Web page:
Furthermore, we tune the leverage ratio throughout the suspension travel, to elicit better performance from our shocks. With a relatively higher leverage ratio early in the suspension stroke, our CVA design transfers more force from the rear wheel to the shock shaft in the early stroke. This keeps the system hyper sensitive to small bumps, allowing the rear wheel to stay smoothly in contact with the ground.
Leverage ratio: the ratio of rear wheel suspension travel to shock stroke; e.g., if a bike has 5” of suspension travel and the shock stroke is 2.5”, the average leverage ratio is 2.0.
Deeper in travel, the leverage ratio is slightly reduced, which adds supportiveness to the midstroke. Less force from the rear wheel is transferred to the shock shaft, allowing the shock to fully support the rider’s weight. This lets the rider pump and push against terrain without the bike moving too far into travel.
In the end stroke, the leverage ratio curve ramps up just enough to transfer more force to the shock. This overcomes the natural ramp-up of the air shock and gives us perfect end-stroke progressivity. Result? A bottomless feel under big hits and hard landings.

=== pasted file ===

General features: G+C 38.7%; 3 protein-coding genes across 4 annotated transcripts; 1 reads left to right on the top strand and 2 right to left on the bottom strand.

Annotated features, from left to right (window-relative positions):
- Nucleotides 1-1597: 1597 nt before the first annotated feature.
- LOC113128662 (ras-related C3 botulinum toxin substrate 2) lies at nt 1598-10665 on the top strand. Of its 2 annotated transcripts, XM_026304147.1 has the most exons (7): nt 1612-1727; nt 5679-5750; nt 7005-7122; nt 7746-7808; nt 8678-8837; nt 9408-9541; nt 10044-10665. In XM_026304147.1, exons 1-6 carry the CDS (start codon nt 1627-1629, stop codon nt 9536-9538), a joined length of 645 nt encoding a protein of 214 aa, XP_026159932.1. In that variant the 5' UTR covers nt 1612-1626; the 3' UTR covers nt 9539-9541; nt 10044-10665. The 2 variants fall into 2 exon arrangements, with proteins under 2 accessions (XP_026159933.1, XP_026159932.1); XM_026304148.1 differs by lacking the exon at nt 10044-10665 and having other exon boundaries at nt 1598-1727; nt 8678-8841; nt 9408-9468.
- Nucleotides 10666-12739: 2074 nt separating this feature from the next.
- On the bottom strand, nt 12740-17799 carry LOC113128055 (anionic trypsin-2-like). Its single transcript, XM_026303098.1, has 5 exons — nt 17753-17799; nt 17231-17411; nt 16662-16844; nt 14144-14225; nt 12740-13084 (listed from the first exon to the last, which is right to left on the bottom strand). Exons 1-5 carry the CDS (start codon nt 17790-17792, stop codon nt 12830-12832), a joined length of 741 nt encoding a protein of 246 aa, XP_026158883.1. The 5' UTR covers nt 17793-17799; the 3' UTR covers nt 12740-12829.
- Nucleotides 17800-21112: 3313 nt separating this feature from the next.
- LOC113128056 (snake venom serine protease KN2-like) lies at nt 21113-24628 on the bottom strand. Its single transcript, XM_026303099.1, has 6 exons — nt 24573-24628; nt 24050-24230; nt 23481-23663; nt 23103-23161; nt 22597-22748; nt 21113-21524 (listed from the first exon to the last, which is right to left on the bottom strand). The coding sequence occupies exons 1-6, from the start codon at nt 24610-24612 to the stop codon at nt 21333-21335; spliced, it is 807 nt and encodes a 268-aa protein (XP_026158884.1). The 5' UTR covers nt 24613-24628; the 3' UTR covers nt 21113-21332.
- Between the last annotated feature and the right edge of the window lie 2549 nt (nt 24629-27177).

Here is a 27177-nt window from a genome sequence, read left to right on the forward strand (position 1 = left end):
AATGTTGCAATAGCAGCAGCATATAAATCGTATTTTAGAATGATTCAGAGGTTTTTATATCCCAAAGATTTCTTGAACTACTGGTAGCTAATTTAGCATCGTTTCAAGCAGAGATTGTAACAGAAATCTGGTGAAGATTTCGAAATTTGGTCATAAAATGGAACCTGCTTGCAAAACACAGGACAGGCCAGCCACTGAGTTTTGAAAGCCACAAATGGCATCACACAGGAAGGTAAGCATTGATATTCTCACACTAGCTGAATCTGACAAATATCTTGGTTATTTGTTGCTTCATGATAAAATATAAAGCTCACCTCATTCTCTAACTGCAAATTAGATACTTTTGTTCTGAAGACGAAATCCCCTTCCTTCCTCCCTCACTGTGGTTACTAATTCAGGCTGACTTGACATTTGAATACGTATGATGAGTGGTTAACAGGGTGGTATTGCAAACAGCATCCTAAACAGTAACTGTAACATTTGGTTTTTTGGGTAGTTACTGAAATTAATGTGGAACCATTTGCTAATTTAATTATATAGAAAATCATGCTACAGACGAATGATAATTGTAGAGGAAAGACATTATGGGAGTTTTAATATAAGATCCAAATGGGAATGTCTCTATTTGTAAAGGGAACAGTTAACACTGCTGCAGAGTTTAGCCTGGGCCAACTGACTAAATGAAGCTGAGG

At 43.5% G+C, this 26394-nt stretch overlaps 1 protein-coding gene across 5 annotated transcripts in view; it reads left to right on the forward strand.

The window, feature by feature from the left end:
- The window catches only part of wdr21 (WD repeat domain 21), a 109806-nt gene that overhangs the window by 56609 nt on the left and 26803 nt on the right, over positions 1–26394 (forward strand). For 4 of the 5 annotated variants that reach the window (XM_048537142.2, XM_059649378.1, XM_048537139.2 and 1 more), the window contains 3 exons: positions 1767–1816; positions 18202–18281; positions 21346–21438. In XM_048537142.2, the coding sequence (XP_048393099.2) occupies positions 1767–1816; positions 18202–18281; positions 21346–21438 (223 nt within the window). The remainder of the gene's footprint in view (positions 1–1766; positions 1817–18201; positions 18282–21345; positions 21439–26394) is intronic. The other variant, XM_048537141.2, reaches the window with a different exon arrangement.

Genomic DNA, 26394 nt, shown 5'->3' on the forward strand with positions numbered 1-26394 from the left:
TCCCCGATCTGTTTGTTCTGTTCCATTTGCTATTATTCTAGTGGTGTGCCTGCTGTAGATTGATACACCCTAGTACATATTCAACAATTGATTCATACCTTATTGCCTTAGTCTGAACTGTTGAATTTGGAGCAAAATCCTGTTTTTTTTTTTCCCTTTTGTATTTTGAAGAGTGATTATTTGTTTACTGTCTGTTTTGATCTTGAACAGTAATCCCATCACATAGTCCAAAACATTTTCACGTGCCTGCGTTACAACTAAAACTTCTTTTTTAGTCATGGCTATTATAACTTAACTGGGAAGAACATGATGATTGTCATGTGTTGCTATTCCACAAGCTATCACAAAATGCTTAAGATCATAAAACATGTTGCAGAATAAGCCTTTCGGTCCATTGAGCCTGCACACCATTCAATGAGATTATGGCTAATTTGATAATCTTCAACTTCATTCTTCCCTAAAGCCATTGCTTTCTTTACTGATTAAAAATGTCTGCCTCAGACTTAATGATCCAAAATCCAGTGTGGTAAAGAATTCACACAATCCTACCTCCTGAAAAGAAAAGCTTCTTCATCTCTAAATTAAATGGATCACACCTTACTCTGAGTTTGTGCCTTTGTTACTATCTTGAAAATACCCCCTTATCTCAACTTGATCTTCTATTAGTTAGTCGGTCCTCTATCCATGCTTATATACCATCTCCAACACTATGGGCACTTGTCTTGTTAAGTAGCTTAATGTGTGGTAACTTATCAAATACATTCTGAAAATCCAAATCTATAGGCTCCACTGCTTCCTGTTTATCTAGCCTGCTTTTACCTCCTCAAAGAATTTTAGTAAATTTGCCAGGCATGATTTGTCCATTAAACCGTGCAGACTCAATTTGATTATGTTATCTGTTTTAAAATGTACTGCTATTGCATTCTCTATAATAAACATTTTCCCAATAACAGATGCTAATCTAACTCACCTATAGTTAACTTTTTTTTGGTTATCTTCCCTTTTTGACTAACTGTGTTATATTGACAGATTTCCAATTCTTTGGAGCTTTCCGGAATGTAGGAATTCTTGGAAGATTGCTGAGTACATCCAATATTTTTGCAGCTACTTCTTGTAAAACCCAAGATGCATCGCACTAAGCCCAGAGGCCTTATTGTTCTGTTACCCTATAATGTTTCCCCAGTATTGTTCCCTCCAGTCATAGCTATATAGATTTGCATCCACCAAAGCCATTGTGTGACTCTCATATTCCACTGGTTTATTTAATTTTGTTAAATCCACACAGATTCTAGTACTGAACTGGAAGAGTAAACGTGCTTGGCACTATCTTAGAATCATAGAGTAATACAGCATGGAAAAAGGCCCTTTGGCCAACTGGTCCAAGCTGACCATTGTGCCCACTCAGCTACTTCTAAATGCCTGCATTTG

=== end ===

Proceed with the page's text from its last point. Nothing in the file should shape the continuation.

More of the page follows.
Overall kinematic: Consistent and controlled.
Unlike other designs, the CVA lower link lies below the BB. With this design, we can keep the chainstays super short. And with longer links, the leverage ratio is much easier to control. So we have substantial freedom to control the suspension kinematics, both by bike family and by phase of travel.
Kinematics: the collective design concepts and parameters that affect suspension, such as anti-squat, leverage rate, instant center, and more.
As CVA cycles through travel, a virtual or “instant center” of rotation around which the rear axle rotates migrates fore and aft, but always remains far out in front of the bottom bracket and relatively in line with the direction of chain pull. Keeping the instant centerell in w front of the BB keeps the suspension behavior consistent across a range of different gearing choices, especially early in the suspension travel.